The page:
Copyright © 2019 The Author(s). Published by Elsevier Inc. All rights reserved.
The sustained expression of the MAFB transcription factor in human islet β-cells represents a distinct difference in mice. Moreover, mRNA expression of closely related and islet β-cell-enriched MAFA does not peak in humans until after 9 years of age. We show that the MAFA protein also is weakly produced within the juvenile human islet β-cell population and that expression is postnatally restricted in mouse β-cells by de novo DNA methylation. To gain insight into how MAFB affects human β-cells, we developed a mouse model to ectopically express in adult mouse β-cells using transcriptional control sequences. Coexpression of MafB with MafA had no overt impact on mouse β-cells, suggesting that the human adult β-cell MAFA/MAFB heterodimer is functionally equivalent to the mouse MafA homodimer. However, MafB alone was unable to rescue the islet β-cell defects in a mouse mutant lacking MafA in β-cells. Of note, transgenic production of MafB in β-cells elevated tryptophan hydroxylase 1 mRNA production during pregnancy, which drives the serotonin biosynthesis critical for adaptive maternal β-cell responses. Together, these studies provide novel insight into the role of MAFB in human islet β-cells.
© 2018 by the American Diabetes Association.
Control of DNA copy number is essential to maintain genome stability and ensure proper cell and tissue function. In polyploid cells, the SNF2-domain-containing SUUR protein inhibits replication fork progression within specific regions of the genome to promote DNA underreplication. While dissecting the function of SUUR's SNF2 domain, we identified an interaction between SUUR and Rif1. Rif1 has many roles in DNA metabolism and regulates the replication timing program. We demonstrate that repression of DNA replication is dependent on Rif1. Rif1 localizes to active replication forks in a partially SUUR-dependent manner and directly regulates replication fork progression. Importantly, SUUR associates with replication forks in the absence of Rif1, indicating that Rif1 acts downstream of SUUR to inhibit fork progression. Our findings uncover an unrecognized function of the Rif1 protein as a regulator of replication fork progression.
© 2018, Munden et al.
Renal cell carcinomas (RCCs) are a diverse set of malignancies that have recently been shown to harbour mutations in a number of chromatin modifier genes - including PBRM1, SETD2, BAP1, KDM5C, KDM6A, and MLL2 - through high-throughput sequencing efforts. Current research focuses on understanding the biological activities that chromatin modifiers employ to suppress tumorigenesis and on developing clinical approaches that take advantage of this knowledge. Unsurprisingly, several common themes unify the functions of these epigenetic modifiers, particularly regulation of histone post-translational modifications and nucleosome organization. Furthermore, chromatin modifiers also govern processes crucial for DNA repair and maintenance of genomic integrity as well as the regulation of splicing and other key processes. Many chromatin modifiers have additional non-canonical roles in cytoskeletal regulation, which further contribute to genomic stability, expanding the repertoire of functions that might be essential in tumorigenesis. Our understanding of how mutations in chromatin modifiers contribute to tumorigenesis in RCC is improving but remains an area of intense investigation. Importantly, elucidating the activities of chromatin modifiers offers intriguing opportunities for the development of new therapeutic interventions in RCC.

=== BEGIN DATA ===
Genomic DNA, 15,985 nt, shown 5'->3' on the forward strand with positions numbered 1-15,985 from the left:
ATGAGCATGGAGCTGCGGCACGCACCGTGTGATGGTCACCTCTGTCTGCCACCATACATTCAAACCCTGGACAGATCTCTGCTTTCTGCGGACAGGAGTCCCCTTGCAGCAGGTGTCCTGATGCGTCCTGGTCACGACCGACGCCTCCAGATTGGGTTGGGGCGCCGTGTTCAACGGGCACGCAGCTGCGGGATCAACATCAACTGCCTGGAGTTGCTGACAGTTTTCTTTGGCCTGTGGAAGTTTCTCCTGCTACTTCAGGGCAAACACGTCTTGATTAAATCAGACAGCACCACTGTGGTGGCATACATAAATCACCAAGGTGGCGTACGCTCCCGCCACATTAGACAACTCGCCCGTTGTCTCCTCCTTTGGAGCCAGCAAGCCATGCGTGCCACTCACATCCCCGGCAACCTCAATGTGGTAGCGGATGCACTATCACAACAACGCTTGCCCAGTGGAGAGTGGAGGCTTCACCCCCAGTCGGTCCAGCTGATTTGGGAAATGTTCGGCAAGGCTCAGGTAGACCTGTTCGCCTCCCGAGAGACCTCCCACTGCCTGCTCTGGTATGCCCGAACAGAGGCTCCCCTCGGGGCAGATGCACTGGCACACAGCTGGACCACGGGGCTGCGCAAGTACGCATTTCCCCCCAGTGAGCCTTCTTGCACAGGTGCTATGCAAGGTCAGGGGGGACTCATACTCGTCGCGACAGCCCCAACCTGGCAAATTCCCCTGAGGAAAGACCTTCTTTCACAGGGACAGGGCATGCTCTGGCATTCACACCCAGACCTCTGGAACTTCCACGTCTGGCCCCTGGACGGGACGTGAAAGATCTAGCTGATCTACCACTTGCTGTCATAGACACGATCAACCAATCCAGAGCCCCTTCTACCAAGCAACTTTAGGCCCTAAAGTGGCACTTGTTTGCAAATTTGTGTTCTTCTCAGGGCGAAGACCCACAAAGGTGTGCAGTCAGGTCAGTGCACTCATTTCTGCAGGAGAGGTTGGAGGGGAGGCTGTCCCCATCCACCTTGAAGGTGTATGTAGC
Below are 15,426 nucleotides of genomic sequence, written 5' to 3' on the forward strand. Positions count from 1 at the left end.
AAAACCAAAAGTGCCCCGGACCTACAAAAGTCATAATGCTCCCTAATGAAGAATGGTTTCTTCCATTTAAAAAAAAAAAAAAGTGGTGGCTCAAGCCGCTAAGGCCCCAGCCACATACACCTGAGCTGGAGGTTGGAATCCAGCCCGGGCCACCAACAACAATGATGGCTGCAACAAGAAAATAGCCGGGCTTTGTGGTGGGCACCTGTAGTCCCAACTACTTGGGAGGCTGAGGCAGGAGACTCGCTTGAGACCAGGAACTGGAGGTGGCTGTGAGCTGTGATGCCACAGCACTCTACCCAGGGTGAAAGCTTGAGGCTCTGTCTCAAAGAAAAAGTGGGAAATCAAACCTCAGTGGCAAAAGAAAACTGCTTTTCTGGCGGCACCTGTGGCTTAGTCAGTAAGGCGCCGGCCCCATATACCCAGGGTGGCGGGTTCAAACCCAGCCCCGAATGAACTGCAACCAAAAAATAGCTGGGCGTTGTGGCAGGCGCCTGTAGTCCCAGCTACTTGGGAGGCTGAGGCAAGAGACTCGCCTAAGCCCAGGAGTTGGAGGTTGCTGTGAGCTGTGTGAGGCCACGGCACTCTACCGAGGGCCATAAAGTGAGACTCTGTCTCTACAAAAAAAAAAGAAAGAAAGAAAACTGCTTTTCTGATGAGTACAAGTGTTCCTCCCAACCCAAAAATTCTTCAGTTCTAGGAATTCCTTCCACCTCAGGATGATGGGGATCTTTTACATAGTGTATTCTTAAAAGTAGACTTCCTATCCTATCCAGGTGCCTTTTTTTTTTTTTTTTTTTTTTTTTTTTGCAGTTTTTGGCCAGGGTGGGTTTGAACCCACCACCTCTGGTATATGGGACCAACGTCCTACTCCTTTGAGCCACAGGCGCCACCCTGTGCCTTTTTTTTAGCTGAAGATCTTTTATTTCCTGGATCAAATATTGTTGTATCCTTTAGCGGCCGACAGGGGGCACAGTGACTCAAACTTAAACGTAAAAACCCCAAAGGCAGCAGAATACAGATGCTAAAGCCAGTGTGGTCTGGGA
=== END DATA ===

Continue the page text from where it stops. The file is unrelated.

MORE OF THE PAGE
Inactivation of the von Hippel-Lindau (VHL) E3 ubiquitin ligase protein is a hallmark of clear cell renal cell carcinoma (ccRCC). Identifying how pathways affected by VHL loss contribute to ccRCC remains challenging. We used a genome-wide in vitro expression strategy to identify proteins that bind VHL when hydroxylated. Zinc fingers and homeoboxes 2 (ZHX2) was found as a VHL target, and its hydroxylation allowed VHL to regulate its protein stability. Tumor cells from ccRCC patients with loss-of-function mutations usually had increased abundance and nuclear localization of ZHX2. Functionally, depletion of ZHX2 inhibited VHL-deficient ccRCC cell growth in vitro and in vivo. Mechanistically, integrated chromatin immunoprecipitation sequencing and microarray analysis showed that ZHX2 promoted nuclear factor κB activation. These studies reveal ZHX2 as a potential therapeutic target for ccRCC.
Copyright © 2018 The Authors, some rights reserved; exclusive licensee American Association for the Advancement of Science. No claim to original U.S. Government Works.
Force generation within cells, mediated by motor proteins along cytoskeletal networks, maintains the function of multicellular structures during homeostasis and when generating collective forces. Here, we describe the use of chromatin dynamics to detect cellular force propagation [a technique termed SINK (sensors from intranuclear kinetics)] and investigate the force response of cells to disruption of the monolayer and changes in substrate stiffness. We find that chromatin dynamics change in a substrate stiffness-dependent manner within epithelial monolayers. We also investigate point defects within monolayers to map the impact on the strain field of a heterogeneous monolayer. We find that cell monolayers behave as a colloidal assembly rather than as a continuum since the data fit an exponential decay; the lateral characteristic length of recovery from the mechanical defect is ∼50 µm for cells with a 10 µm spacing. At distances greater than this characteristic length, cells behave similarly to those in a fully intact monolayer. This work demonstrates the power of SINK to investigate diseases including cancer and atherosclerosis that result from single cells or heterogeneities in monolayers.This article has an associated First Person interview with the first author of the paper.
© 2018. Published by The Company of Biologists Ltd.